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From: Peter Dimov (pdimov_at_[hidden])
Date: 2002-09-17 09:12:38

From: "Beman Dawes" <bdawes_at_[hidden]>
> Here is the approach that seemed to work well in various initial uses of
> the library:
> First, nail down a base directory, either from user input:
> path base( argv[1], system_specific );
> or from the initial directory:
> path base( initial_directory() );
> From this point on, all path references are relative to "base". (A more
> complex program might have several base directory paths, named
> appropriately, and perhaps store them in an object.)
> For example, if you want to see if base contains a file called "foo",
> write:
> if ( exists( base << "foo" ) ) ...
> For files or directories referenced more than once, create a path variable
> and then use it:
> path bar_path( base << "bar" );
> create_directory( bar_path );
> if ( bar_path << "foo" ) ...
> Notice that we don't care whether:
> * base is absolute or relative.
> * the operating system even has a concept of relative paths.
> * the operating system has a concept of current directory.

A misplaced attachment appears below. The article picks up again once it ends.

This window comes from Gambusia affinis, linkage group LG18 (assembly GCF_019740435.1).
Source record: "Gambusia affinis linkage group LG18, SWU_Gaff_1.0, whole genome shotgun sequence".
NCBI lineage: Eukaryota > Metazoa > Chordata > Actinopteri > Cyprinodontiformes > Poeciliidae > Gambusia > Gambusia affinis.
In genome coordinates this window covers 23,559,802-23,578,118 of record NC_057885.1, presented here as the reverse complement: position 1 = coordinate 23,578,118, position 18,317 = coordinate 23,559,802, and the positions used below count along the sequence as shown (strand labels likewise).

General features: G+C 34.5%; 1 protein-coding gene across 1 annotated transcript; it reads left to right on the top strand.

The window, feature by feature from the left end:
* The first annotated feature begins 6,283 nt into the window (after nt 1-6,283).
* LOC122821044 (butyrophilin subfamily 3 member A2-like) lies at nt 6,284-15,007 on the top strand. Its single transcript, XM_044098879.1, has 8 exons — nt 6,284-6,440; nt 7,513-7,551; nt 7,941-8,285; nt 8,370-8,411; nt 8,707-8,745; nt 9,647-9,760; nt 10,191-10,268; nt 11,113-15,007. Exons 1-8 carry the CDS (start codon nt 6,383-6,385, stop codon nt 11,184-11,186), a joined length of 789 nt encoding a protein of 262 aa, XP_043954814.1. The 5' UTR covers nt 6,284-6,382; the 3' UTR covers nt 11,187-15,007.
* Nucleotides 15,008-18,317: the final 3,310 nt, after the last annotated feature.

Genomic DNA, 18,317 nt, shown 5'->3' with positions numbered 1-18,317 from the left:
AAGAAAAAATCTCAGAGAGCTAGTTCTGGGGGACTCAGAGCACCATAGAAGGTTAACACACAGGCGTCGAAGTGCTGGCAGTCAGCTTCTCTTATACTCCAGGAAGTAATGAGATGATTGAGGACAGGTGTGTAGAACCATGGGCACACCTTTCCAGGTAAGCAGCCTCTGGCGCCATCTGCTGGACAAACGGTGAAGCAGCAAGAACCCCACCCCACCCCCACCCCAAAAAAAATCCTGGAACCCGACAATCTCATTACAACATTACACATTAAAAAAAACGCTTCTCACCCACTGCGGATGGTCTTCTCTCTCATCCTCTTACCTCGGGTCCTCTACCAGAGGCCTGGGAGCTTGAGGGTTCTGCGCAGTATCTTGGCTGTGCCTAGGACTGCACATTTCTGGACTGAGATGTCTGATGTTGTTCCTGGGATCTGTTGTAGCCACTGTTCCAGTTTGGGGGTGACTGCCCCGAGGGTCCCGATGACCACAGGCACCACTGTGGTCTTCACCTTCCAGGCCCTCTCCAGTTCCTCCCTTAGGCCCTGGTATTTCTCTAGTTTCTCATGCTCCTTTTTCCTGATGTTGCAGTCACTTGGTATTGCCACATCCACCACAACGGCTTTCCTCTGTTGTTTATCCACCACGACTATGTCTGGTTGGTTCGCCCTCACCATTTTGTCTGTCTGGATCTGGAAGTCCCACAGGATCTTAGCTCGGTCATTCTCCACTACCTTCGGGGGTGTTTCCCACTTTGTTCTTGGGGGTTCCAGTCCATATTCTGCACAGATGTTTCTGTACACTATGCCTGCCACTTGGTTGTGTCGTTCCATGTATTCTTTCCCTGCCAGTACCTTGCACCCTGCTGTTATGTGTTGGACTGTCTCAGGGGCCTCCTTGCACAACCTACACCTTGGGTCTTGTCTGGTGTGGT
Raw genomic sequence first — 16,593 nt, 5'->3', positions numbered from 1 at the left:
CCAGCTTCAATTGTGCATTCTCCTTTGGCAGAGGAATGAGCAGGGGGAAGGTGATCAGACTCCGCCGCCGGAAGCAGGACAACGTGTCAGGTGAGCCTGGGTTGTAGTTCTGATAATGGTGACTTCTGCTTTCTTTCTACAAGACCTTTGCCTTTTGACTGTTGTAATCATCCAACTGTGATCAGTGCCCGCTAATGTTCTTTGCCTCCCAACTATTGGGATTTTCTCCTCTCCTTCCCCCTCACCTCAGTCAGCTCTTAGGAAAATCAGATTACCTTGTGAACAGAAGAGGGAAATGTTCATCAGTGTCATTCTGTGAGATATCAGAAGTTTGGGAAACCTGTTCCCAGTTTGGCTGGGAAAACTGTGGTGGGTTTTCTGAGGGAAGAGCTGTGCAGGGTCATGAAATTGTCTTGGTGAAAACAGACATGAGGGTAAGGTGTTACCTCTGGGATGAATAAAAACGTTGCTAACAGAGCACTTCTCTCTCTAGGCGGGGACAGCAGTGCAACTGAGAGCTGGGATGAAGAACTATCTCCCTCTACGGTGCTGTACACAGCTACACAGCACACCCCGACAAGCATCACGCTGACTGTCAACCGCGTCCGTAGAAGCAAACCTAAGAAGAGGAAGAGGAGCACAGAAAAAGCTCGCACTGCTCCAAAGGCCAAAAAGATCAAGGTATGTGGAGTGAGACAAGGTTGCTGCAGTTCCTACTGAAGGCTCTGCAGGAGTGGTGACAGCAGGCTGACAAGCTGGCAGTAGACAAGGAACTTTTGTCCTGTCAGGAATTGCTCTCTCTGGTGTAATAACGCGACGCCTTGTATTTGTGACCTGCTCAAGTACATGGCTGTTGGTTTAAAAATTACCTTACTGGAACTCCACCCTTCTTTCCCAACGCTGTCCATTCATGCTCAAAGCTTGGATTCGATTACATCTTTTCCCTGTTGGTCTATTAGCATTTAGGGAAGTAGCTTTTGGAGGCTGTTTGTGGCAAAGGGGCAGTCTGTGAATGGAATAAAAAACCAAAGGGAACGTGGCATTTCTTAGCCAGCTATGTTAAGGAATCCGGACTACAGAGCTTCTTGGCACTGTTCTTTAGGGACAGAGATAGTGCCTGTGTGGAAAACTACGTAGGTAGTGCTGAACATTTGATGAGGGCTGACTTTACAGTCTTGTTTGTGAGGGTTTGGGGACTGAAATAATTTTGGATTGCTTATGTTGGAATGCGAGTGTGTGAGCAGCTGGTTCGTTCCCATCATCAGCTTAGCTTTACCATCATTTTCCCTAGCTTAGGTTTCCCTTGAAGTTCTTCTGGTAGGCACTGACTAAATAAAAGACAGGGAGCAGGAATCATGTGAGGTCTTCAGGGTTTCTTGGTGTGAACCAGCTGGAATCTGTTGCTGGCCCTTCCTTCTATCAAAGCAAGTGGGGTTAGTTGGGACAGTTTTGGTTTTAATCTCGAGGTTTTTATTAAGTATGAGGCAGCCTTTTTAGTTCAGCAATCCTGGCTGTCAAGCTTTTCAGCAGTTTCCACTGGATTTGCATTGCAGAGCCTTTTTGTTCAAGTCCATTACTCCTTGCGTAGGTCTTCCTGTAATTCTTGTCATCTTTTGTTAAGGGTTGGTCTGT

> * the operating system allows the current directory to be changed.
> * and, finally, we don't need a concept of "root" (since that is
> dealt with by either initial_directory() or user input.
> I consider this to be much better design than the traditional approach,
> because it avoids global variables like current directory, and because it
> avoids a lot of portability pitfalls.

I've been trying to understand your point of view but I still don't see how
you avoid the current directory with the above.

Consider the case (assume POSIX for clarity) where the user input is "foo".
Your base path is relative, and as such, it inherently depends on the
current directory. In order for the program to function as intended, "foo"
must be interpreted as relative to initial_directory() even if the current
directory changes while the program is running, but the library does not
provide a way to do that.

In effect, the library works as intended only if the current directory
doesn't change. But if the current directory is assumed to never change, it
is no longer "evil" to provide a way to access it, as it is a global

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